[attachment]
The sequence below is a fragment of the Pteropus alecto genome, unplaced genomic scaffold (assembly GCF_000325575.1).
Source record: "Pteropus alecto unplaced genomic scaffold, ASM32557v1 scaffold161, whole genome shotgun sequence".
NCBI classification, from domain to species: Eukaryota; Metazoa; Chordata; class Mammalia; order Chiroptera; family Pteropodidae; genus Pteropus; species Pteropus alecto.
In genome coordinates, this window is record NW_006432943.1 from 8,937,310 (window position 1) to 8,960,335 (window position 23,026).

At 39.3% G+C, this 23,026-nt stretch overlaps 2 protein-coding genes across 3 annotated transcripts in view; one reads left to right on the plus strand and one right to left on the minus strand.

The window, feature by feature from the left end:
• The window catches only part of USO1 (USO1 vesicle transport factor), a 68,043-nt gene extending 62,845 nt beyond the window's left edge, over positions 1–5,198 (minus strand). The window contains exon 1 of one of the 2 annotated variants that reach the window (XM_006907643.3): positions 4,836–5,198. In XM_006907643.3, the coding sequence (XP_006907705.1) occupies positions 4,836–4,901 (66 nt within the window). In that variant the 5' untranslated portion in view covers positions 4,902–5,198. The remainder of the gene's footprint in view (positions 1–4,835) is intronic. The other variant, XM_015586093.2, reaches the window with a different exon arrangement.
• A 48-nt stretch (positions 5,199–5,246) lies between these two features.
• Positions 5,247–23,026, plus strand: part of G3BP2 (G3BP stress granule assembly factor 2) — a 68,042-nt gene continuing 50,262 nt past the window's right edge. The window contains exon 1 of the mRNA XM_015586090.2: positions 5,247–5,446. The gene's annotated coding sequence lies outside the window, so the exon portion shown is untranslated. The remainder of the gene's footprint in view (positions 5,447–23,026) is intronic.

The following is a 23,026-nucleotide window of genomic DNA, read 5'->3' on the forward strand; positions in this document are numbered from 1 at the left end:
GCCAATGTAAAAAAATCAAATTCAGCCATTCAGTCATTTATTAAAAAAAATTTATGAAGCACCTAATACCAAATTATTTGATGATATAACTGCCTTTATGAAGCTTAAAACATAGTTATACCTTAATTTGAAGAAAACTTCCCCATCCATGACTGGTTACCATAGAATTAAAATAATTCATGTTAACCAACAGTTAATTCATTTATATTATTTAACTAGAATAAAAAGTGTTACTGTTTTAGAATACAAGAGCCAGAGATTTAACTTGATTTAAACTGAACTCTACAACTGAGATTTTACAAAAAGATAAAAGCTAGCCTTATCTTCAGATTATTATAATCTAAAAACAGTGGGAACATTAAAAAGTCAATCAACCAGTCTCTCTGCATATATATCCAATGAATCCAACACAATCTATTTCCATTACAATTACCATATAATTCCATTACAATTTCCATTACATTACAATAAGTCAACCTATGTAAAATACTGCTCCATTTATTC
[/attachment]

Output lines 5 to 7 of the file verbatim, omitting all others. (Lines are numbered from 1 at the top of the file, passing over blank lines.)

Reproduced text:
At 39.3% G+C, this 23,026-nt stretch overlaps 2 protein-coding genes across 3 annotated transcripts in view; one reads left to right on the plus strand and one right to left on the minus strand.

The window, feature by feature from the left end:
• The window catches only part of USO1 (USO1 vesicle transport factor), a 68,043-nt gene extending 62,845 nt beyond the window's left edge, over positions 1–5,198 (minus strand). The window contains exon 1 of one of the 2 annotated variants that reach the window (XM_006907643.3): positions 4,836–5,198. In XM_006907643.3, the coding sequence (XP_006907705.1) occupies positions 4,836–4,901 (66 nt within the window). In that variant the 5' untranslated portion in view covers positions 4,902–5,198. The remainder of the gene's footprint in view (positions 1–4,835) is intronic. The other variant, XM_015586093.2, reaches the window with a different exon arrangement.